Tuesday, October 6, 2009

In Riverdale, there's no need to choose

As a kid, I envied Archie. He had the easy life: the clever friends, the car, the adoration of beautiful girls. The number one hit song in 1969. He never had to grow up. The only thing I didn't envy was the stupid hair, but at 12 years old I guess that's a price I'd have paid.

Archie was different from my other comic favorites: Green Lantern; Flash; Sgt. Rock; Turok, Son of Stone. He was always in his street clothes, for one thing. Maybe that made him easier to identify with. He never faced down any fiends, never killed any Krauts, never tussled with any pterodactyls. The only problem he ever had was which nubile maiden would win his affections in the end.

Turns out he didn't even have to worry about that. Archie finally married Veronica in May, but next month he'll marry Betty too.  Archie Comic Publications is framing the story as an alternate history, calling it a meditation on Robert Frost's "The Road Not Taken." Never mind that Frost was talking about the singular, irredeemable choices we make in life; in Archie's hometown, you get to have your cake and eat it too.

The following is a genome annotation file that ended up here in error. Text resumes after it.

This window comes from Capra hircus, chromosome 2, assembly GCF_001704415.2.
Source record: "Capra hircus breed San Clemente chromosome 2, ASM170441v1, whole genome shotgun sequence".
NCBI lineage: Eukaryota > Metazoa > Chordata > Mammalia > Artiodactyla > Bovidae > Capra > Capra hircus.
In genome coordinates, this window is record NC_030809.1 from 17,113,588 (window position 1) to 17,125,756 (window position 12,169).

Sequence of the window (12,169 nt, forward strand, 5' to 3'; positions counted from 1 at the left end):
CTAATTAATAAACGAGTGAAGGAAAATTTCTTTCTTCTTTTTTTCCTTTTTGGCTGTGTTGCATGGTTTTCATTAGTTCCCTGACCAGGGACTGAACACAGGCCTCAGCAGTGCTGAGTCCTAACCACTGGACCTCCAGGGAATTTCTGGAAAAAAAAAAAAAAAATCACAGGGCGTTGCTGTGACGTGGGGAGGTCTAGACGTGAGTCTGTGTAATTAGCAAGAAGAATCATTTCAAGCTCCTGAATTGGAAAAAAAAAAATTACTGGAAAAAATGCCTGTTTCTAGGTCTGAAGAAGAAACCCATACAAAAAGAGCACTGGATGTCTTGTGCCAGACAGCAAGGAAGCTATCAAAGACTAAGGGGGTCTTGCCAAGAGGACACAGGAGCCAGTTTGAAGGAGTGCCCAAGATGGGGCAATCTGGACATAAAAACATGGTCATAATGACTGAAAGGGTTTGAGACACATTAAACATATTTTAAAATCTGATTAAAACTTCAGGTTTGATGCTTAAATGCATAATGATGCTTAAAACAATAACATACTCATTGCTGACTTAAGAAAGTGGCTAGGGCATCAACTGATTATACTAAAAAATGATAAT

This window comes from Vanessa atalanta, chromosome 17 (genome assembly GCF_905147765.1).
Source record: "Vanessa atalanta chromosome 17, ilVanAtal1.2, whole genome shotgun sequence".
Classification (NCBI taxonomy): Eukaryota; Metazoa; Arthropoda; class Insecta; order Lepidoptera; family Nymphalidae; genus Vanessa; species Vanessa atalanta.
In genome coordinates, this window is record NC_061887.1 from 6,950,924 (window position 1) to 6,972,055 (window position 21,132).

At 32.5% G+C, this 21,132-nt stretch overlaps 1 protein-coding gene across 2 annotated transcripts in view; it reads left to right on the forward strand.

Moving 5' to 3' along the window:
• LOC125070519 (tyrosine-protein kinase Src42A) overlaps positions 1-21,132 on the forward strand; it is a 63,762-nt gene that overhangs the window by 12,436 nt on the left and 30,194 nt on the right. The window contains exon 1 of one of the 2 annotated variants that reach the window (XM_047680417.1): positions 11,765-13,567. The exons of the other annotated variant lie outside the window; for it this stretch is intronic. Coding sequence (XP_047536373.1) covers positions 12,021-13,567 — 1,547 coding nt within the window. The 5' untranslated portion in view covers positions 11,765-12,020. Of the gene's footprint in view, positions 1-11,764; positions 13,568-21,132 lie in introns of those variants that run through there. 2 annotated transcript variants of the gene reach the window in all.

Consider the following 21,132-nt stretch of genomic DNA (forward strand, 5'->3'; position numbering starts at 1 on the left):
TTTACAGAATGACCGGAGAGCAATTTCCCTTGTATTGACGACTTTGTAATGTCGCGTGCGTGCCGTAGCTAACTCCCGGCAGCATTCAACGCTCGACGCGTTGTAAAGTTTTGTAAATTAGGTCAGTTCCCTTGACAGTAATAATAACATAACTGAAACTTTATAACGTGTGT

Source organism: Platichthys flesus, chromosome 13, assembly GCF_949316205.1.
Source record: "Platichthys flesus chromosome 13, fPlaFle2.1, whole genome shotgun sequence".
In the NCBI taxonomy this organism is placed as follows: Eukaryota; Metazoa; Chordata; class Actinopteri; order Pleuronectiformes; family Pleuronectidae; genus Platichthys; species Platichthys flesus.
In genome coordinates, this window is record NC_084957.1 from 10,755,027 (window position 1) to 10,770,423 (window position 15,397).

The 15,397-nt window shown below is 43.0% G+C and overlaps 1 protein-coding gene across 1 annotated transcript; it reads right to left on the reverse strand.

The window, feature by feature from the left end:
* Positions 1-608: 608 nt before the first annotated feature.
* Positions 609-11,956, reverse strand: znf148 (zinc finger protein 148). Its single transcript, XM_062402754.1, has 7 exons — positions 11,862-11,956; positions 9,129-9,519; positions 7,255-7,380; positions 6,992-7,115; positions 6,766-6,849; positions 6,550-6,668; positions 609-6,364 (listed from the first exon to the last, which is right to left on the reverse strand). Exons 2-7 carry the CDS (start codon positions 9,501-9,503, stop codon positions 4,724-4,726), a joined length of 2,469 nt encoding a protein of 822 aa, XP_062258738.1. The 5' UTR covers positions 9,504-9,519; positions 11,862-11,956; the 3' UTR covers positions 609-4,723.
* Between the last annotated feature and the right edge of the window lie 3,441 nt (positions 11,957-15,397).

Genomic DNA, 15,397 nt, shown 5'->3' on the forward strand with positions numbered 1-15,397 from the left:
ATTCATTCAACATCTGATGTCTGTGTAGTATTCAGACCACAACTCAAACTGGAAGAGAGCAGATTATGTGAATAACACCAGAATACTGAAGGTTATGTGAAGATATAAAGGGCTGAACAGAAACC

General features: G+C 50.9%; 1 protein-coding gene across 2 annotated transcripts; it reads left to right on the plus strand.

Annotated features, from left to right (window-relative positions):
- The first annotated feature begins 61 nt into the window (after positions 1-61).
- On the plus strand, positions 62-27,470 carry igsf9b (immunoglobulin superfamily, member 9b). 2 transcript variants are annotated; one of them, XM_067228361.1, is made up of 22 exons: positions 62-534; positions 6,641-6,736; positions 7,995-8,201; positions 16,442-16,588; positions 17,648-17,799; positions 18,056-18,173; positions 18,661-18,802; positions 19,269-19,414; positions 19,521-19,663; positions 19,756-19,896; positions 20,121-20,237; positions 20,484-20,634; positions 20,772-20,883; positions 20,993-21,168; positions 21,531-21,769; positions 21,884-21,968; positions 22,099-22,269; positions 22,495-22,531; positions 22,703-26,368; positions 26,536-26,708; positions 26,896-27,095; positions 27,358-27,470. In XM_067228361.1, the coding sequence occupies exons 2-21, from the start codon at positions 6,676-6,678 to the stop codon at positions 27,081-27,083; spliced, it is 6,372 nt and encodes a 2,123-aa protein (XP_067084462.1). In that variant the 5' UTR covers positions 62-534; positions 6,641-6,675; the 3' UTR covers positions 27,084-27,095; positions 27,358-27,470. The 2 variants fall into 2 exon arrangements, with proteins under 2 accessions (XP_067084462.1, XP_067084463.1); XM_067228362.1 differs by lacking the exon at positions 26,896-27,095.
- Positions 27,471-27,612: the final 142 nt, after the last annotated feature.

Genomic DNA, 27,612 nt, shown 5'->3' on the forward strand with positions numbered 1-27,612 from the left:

No mystery why the story line has brought a whole bunch of new fans to the redhead from Riverdale. We're tantalized by the idea that diverging roads at major intersections lead to distinct destinations -- and if only we'd taken that other one ...

But really, the few big milestones matter less than the thousands of small ones that multiply over decades. You stay too long at a party, you have another donut, you pick up an Archie comic when you could have picked up Dickens. You tell a lie or you text while driving. Or, in the case of Archie himself, maybe you shrug amiably and string the girls along for another issue, secure in the knowledge that none of you are getting any older. Or any wiser.

The places in the road that matter aren't really forks at all, just gentle curves in the yellow wood. Each step along it is a choice in itself, toward a destination you realize only when you reach it. Unless you're Archie, you have to live with that. But why he didn't pick Betty in the first place is beyond me.

2 comments:

pundy said...

Thought-provoking post. I must read that Frost poem again.

Glad you're blogging regularly again too.

Gammahorton said...

I've only recently discovered what a great poet Frost was. One thing that held me back was the way so many idiots try to justify a bad idea as "the road less traveled".

For me, the part that really hits home is these lines:

Oh, I kept the first for another day!
Yet knowing how way leads on to way,
I doubted if I should ever come back.